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3 key takeaways from Raptors’ blowout win over Celtics

Scottie Barnes, Toronto Raptors Takeaways, Celtics Raptors

Well, that was fun. After getting handled easily by the Washington Wizards on opening night, the Toronto Raptors bounced back against the Boston Celtics on Friday with a 115-83 victory that saw pretty much everything go their way.

Here are three key takeaways from the game that are also simply things to keep an eye on:

Raptors Takeaways After Walloping Celtics

Scottie Barnes mayhem

It’s difficult to believe that anyone saw an outburst like this coming in Scottie Barnes’ second NBA game. Except for Barnes himself, and perhaps Bobby Webster and Masai Ujiri.

On Friday night, Barnes erupted for 25 points, 13 rebounds and two assists on a volcanic 65 percent shooting. He was a game-high +29 and the most dominant player on the floor for both teams—and yes, that includes Fred VanVleet and Jayson Tatum.

Barnes did a little bit of everything—he initiated more of the offense in the half-court; pushed the ball and fired it ahead on the break; played his relentless style of defense that, even when overeager, is classically endearing; and showed a more expansive offensive game than he has to this point, draining both pull-up (including a three) and catch-and-shoot jumpers.

If Barnes is able to consistently play at this level, the Raptors may have to start thinking about seriously keeping him in the starting lineup, even when Pascal Siakam returns.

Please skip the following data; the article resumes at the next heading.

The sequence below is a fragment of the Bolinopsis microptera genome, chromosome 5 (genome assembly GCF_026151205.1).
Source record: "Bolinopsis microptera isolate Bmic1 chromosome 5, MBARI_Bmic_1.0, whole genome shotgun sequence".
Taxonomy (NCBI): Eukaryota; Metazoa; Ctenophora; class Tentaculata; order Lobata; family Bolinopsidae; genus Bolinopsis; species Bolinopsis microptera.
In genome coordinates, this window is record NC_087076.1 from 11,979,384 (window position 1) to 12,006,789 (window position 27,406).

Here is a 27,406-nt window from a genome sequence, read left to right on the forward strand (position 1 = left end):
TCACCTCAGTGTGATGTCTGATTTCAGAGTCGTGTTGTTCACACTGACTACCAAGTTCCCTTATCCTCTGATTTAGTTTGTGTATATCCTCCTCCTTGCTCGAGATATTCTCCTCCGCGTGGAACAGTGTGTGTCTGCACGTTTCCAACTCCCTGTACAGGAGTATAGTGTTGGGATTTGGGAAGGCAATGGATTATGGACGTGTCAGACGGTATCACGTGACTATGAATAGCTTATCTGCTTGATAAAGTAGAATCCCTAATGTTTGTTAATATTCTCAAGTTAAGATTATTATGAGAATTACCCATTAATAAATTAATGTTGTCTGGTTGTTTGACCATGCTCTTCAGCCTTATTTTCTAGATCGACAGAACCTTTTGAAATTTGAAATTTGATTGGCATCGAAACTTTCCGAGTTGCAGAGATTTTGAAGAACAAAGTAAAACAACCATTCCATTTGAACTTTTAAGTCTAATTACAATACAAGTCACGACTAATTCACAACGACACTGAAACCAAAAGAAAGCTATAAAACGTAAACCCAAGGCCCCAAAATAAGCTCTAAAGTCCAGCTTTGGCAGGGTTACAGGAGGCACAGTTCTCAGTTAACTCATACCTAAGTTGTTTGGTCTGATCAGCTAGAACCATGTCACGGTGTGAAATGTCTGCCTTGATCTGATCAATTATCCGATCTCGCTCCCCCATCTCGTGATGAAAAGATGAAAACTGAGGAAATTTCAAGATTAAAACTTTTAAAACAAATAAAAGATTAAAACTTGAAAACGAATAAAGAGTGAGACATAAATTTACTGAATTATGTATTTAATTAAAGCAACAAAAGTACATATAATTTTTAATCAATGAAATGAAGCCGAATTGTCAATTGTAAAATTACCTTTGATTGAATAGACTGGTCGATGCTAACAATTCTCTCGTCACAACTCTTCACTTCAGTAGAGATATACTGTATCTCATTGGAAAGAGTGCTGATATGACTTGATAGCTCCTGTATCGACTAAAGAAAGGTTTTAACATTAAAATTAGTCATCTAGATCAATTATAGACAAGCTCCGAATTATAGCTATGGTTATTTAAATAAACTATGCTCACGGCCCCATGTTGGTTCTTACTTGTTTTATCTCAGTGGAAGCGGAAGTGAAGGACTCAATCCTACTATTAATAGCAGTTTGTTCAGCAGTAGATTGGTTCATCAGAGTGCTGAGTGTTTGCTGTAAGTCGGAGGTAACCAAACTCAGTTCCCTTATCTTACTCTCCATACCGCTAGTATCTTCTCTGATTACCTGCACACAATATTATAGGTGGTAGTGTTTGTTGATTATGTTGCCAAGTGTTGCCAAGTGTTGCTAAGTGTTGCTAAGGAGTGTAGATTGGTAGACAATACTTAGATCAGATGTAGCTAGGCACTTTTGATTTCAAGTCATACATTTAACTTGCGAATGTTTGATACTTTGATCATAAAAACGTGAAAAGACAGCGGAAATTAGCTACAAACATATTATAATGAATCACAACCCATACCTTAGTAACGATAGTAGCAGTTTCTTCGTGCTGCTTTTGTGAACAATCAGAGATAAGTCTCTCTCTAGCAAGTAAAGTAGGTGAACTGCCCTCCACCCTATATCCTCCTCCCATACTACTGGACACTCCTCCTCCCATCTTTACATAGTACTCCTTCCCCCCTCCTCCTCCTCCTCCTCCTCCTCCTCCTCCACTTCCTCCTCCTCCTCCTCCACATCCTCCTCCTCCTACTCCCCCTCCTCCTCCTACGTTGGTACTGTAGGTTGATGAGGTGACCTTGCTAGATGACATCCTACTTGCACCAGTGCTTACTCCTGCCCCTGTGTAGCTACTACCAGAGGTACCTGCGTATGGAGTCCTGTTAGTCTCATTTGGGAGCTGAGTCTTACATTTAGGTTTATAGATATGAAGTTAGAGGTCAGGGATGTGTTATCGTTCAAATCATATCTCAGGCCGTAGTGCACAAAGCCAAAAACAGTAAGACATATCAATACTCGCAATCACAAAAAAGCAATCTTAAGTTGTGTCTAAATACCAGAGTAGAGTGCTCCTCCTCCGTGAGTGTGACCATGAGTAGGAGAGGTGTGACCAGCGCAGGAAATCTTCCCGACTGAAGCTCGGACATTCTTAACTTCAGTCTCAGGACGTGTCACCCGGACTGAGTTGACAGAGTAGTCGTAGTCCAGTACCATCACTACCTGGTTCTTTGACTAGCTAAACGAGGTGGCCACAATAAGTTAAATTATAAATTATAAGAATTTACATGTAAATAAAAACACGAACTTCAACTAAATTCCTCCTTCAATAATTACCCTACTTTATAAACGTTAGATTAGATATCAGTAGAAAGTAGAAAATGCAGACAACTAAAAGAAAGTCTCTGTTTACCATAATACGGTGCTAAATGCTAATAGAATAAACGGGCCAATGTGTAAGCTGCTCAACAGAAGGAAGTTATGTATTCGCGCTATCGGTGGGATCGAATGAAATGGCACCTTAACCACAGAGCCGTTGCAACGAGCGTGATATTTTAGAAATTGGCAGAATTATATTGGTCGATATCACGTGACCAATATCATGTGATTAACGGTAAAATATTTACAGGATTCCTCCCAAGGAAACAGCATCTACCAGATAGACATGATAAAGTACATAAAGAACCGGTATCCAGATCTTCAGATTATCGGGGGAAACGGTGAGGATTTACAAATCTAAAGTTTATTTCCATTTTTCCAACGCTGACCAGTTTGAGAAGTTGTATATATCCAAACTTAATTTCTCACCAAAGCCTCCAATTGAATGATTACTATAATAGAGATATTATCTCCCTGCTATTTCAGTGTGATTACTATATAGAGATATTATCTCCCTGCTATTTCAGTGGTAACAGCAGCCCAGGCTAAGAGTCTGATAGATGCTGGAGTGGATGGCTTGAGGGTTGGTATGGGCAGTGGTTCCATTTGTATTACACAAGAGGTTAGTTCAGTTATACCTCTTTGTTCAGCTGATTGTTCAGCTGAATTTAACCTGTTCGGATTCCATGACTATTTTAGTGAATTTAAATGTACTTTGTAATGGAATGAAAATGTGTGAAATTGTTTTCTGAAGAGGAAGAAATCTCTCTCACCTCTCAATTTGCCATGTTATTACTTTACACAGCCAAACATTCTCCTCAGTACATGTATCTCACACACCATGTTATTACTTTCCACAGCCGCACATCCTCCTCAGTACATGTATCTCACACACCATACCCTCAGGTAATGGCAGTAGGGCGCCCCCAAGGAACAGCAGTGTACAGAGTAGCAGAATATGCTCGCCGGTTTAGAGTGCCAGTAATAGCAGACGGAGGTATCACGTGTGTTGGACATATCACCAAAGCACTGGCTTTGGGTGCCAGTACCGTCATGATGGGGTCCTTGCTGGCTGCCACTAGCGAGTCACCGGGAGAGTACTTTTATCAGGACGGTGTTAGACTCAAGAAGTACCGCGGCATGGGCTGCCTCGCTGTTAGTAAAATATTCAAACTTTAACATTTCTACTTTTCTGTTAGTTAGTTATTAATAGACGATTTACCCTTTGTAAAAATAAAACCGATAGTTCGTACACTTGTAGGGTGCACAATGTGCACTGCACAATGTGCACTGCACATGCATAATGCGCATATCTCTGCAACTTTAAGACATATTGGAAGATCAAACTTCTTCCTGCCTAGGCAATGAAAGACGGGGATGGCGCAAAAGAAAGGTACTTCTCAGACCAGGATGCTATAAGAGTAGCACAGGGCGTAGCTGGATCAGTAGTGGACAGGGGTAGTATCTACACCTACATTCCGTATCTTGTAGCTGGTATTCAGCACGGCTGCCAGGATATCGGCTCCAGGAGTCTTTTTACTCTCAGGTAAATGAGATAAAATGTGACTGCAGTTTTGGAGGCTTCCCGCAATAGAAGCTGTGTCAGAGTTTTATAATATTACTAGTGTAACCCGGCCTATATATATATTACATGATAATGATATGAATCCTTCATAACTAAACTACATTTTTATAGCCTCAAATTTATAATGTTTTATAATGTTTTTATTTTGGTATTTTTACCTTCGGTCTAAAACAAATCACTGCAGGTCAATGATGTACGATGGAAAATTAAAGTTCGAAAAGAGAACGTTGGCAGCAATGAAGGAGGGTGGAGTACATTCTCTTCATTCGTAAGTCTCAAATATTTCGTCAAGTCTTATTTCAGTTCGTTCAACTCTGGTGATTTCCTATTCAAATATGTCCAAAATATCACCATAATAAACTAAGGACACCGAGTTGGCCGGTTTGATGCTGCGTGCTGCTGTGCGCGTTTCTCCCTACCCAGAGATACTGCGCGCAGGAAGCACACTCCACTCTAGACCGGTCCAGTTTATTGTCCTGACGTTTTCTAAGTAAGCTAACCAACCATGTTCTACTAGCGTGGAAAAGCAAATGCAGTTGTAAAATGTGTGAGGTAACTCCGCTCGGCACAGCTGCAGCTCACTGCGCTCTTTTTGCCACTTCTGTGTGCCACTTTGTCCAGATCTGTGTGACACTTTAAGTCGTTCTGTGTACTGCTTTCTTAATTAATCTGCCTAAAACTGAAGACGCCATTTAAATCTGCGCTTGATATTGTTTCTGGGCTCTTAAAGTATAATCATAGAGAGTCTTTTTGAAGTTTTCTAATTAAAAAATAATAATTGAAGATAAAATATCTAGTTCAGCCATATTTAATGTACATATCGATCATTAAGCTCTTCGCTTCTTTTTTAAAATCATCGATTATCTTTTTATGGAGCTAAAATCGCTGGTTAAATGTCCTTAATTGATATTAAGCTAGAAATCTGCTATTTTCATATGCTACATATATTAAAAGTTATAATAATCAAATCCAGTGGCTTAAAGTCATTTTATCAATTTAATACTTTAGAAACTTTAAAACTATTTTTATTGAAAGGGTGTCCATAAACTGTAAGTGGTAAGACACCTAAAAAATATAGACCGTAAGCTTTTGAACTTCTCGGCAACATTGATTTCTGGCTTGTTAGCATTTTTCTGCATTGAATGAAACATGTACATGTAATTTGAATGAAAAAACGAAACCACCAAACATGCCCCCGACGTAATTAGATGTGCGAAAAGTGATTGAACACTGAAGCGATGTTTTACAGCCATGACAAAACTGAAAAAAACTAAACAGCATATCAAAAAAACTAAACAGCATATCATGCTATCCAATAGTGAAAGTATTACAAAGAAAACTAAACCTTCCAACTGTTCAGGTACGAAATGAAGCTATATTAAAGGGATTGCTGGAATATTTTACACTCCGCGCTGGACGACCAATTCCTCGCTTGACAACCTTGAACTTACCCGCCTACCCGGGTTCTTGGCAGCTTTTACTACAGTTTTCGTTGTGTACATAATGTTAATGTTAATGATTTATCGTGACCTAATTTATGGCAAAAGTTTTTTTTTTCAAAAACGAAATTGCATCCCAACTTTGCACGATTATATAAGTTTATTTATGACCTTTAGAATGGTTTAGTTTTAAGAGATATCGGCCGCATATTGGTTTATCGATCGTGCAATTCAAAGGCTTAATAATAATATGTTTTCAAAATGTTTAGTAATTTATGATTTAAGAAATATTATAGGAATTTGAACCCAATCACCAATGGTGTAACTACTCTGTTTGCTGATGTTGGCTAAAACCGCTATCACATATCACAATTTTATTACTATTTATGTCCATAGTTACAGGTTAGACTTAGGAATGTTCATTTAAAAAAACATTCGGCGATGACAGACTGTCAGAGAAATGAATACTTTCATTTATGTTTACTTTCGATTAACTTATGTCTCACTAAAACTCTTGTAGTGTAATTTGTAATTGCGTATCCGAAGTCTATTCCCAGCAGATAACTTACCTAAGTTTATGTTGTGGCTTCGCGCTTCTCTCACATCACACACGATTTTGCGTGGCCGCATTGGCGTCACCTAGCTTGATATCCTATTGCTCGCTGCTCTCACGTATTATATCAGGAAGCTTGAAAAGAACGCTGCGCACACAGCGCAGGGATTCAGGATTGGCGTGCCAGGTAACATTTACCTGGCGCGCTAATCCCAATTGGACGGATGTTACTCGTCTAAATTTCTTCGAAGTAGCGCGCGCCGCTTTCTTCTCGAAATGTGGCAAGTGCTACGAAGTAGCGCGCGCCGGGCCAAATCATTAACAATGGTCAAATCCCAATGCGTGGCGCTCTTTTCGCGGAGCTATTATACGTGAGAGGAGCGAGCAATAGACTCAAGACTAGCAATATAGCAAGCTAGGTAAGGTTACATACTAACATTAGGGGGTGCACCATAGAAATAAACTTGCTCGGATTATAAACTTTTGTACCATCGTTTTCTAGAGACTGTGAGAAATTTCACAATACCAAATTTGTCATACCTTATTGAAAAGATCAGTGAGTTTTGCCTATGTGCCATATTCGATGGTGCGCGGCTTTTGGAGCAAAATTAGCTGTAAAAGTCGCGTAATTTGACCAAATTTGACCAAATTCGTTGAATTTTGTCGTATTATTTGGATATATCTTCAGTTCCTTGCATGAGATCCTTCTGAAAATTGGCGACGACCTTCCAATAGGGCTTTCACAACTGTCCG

Peak Raptors

This is it. This is what the Raptors will look like at their best this season: Tight, fluid rotations on defense, insanely long limbs flailing for deflections and keeping opponents from crushing them in the paint; generating turnovers and getting out into the open floor as quickly as possible to create easy scoring opportunities; crashing the offensive glass in the half-court to try and help mitigate the lack of rim pressure; hardly ever turning the ball over, limiting the transition game for opponents; and playing a generally hyper-aggressive style that emits boundless levels of youthful energy.

What is likely to happen most of the time is that the Raptors will play somewhere between their dismal showing in the season opener and Friday night’s pristine performance, but getting to see what the Raptors are capable of this early is certainly a treat.

Patience required with Anunoby

For the second-straight game this season, Anunoby had a rough night in the new, higher usage role he’s taken on with Kyle Lowry no longer on the team and Siakam lost to injury.

He shot just 4-18 ( percent) from the floor, and in particular wound up making some backwards decisions concerning mismatches, attempting to pull-up on bigs (Al Horford had a notable block on one three-point try) rather than use his speed to get by them on the perimeter, and blow past guards rather than utilize his height to shoot over them.

Of course, the situation coming into this season is an entirely alien one to Anunoby. Never has he had defense plan for him as a potential go-to option, never has he tried upping his usage to this level, and never has he looked to capitalize on such a difficult shot diet.

What Anunoby showed in the preseason wasn’t nothing, but it also wasn’t sustainable to that degree. The true test will be if he can manage to consistently find a balance between shooting lights out on such tough shots and the admittedly poor start he’s had the last two games.

It will take time. It will take patience.

For now, the reps are good enough.